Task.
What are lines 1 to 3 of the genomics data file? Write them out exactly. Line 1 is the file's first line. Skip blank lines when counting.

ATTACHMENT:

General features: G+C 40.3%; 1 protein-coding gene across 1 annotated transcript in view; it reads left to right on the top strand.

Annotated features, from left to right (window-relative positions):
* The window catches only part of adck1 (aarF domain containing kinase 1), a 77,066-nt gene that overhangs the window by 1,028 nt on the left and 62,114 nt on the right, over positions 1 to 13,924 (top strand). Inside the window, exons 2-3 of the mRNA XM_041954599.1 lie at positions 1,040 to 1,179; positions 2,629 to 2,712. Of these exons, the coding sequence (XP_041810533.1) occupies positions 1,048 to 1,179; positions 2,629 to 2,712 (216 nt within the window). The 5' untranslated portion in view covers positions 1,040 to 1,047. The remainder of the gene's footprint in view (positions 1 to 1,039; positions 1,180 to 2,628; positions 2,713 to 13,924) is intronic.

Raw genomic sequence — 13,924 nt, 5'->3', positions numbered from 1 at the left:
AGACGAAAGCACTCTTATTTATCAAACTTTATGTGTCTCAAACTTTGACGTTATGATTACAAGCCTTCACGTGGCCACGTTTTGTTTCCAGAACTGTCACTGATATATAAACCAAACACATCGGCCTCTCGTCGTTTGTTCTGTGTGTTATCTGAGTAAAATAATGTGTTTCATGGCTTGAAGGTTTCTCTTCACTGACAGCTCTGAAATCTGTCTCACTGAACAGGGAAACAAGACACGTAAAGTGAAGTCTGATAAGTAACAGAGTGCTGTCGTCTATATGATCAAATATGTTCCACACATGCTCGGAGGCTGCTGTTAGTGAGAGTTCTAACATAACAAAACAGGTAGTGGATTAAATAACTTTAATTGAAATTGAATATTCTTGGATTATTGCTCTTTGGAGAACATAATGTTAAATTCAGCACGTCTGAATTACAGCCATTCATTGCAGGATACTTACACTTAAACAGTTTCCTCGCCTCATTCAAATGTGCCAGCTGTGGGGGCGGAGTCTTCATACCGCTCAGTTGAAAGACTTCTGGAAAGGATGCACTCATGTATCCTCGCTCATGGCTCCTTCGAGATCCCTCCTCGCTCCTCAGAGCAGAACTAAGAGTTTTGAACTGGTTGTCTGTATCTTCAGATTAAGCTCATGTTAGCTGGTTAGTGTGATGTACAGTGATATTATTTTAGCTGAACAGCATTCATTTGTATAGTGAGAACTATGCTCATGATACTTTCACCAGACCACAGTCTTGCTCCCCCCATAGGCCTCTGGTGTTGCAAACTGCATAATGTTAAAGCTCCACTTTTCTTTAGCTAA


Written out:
General features: G+C 40.3%; 1 protein-coding gene across 1 annotated transcript in view; it reads left to right on the top strand.

Annotated features, from left to right (window-relative positions):
* The window catches only part of adck1 (aarF domain containing kinase 1), a 77,066-nt gene that overhangs the window by 1,028 nt on the left and 62,114 nt on the right, over positions 1 to 13,924 (top strand). Inside the window, exons 2-3 of the mRNA XM_041954599.1 lie at positions 1,040 to 1,179; positions 2,629 to 2,712. Of these exons, the coding sequence (XP_041810533.1) occupies positions 1,048 to 1,179; positions 2,629 to 2,712 (216 nt within the window). The 5' untranslated portion in view covers positions 1,040 to 1,047. The remainder of the gene's footprint in view (positions 1 to 1,039; positions 1,180 to 2,628; positions 2,713 to 13,924) is intronic.